As of 2013, the traditional Japanese cuisine style, Washoku, has been added to the UNESCO "Intangible Cultural Heritage List". According to the official UNESCO cultural sector page,
The practice favours the consumption of various natural, locally sourced ingredients such as rice, fish, vegetables and edible wild plants. The basic knowledge and skills related to Washoku, such as the proper seasoning of home cooking, are passed down in the home at shared mealtimes. Grassroots groups, schoolteachers and cooking instructors also play a role in transmitting the knowledge and skills by means of formal and non-formal education or through practice.
Accordint to the Yomiuri shimbun newspaper, the heritage listing also notes,
"it is associated with an essential spirit of respect for nature that is closely related to the sustainable use of natural resources."The document also emphasizes how washoku uses dashi to create a rich, umami taste; fermentation processes of shoyu and miso as well as distinctive cooking utensils and beautiful food presentation which include materials from nature like ornamental leaves and utensils made of wood and bamboo.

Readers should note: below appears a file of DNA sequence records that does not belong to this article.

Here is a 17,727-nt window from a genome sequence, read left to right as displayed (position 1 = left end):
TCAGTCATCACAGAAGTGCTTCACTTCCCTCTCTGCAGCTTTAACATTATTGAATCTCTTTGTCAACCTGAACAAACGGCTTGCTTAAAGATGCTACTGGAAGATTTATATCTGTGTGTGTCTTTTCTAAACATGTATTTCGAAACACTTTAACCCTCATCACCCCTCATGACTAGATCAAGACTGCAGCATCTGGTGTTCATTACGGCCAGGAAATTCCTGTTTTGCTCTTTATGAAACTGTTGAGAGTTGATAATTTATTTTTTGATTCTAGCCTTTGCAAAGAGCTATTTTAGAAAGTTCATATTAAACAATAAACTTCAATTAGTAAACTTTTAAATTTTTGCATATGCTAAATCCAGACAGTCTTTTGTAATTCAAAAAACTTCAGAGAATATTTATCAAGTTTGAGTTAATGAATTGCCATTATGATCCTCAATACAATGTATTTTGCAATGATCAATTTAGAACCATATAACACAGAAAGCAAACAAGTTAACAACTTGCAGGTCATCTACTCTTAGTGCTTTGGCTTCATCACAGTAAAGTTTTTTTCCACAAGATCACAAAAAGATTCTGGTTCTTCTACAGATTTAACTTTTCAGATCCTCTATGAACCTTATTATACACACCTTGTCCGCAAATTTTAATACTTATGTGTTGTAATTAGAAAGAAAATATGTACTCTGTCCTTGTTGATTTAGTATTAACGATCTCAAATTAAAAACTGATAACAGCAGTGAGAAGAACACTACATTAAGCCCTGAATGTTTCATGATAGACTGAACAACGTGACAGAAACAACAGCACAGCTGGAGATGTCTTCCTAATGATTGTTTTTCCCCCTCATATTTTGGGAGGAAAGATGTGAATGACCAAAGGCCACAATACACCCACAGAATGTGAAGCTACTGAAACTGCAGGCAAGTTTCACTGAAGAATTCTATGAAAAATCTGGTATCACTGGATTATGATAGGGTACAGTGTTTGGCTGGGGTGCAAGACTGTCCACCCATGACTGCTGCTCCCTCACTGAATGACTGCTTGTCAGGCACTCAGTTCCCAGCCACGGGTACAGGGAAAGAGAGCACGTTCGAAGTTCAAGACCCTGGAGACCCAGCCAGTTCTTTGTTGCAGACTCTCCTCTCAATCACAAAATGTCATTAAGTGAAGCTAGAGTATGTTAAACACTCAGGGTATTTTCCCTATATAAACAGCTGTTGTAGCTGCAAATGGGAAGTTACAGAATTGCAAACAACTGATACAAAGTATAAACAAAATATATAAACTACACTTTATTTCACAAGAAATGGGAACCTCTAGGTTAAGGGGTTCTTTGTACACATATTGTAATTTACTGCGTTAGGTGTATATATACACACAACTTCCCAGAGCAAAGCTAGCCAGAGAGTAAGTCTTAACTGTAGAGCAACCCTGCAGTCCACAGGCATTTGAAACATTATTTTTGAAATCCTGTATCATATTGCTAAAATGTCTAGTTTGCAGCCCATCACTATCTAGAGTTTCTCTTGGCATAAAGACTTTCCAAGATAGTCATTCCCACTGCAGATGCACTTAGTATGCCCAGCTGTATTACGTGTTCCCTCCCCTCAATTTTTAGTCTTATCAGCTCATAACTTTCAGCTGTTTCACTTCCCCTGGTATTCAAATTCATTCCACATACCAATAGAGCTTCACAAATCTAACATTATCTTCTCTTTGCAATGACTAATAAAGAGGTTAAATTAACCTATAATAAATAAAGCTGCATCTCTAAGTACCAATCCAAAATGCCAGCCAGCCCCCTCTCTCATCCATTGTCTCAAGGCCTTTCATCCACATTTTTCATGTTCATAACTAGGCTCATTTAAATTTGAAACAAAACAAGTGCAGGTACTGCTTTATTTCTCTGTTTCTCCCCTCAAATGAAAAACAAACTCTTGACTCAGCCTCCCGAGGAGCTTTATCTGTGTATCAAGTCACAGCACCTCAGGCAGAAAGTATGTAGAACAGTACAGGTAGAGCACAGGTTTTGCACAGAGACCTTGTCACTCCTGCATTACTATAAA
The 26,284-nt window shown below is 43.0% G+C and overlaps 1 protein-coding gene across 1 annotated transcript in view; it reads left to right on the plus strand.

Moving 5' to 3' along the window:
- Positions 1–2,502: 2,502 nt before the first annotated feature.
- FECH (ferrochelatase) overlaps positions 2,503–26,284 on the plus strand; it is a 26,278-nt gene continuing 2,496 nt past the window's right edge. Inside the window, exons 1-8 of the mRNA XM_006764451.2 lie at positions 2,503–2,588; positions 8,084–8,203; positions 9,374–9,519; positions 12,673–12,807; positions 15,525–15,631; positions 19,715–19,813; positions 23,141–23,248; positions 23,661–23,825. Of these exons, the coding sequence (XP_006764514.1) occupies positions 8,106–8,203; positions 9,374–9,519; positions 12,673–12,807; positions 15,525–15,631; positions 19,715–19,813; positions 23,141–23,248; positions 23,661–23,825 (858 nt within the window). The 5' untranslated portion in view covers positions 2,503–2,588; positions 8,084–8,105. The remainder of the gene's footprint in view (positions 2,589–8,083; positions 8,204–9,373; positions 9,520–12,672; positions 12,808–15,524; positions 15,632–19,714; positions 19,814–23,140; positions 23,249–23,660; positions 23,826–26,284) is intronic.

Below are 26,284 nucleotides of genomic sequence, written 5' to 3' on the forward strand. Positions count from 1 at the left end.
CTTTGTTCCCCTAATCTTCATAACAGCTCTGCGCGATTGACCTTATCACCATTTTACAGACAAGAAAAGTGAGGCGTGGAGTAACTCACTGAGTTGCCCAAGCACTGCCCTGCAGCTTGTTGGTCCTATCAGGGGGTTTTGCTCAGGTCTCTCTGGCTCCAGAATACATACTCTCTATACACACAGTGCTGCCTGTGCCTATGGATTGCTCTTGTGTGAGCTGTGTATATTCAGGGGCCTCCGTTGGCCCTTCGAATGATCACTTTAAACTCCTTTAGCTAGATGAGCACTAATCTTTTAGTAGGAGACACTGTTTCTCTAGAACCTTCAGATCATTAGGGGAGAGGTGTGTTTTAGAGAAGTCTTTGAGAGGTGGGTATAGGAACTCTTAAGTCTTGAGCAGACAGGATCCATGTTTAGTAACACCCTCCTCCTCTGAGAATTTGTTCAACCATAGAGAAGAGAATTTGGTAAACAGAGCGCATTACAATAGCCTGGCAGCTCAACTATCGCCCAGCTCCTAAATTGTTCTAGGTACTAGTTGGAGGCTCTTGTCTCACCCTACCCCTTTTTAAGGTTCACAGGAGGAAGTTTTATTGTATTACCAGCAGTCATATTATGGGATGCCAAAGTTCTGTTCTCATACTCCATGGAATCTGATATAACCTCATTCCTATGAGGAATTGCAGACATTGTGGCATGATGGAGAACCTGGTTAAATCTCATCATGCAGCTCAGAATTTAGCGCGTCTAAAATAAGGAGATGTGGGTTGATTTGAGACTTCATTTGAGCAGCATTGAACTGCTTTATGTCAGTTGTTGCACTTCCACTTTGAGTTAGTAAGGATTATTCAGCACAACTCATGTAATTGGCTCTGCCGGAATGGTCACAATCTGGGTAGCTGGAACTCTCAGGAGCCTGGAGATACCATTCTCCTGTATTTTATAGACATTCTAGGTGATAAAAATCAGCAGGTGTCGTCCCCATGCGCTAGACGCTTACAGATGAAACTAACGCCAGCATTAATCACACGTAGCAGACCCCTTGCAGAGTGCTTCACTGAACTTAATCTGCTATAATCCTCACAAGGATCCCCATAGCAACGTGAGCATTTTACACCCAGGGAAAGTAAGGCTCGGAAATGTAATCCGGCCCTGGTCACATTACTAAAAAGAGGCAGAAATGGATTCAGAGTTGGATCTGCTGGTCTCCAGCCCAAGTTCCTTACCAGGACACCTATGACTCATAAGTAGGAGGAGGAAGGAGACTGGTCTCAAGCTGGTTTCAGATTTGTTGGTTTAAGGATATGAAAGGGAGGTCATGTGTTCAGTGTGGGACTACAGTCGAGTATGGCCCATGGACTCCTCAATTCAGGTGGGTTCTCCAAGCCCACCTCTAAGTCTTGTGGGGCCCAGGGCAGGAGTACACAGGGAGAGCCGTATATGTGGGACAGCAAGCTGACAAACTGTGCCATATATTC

Health benefits are also mentioned as a reason for the Japanese to live long lives and prevent obesity problems due to a balance of proteins, carbohydrates and vegetables. The commissioner of the Cultural Affairs Agency says they will make every effort to pass Washoku on to future generations. Japanese Washoku now joins four other foods on the UNESCO list: French, Mediteranean (Greece & Portugal), Italy, Cyprus, Morocco, Mexican, Keskek (Turkey), Croatia and Spain.
Certain regional dishes have made special mention on the list:
Shojin-ryori traditional vegetarian food found in Buddhist temples also gets a notation as well as the beautiful food displays of Kaiseki-ryori famous in Kyoto, which are mostly vegetarian, but also include dishes made with dashi from a fish stock as well as seafood and fish dishes. Sushi from Tokyo and Nabe (one-pot) dishes from Tohoku.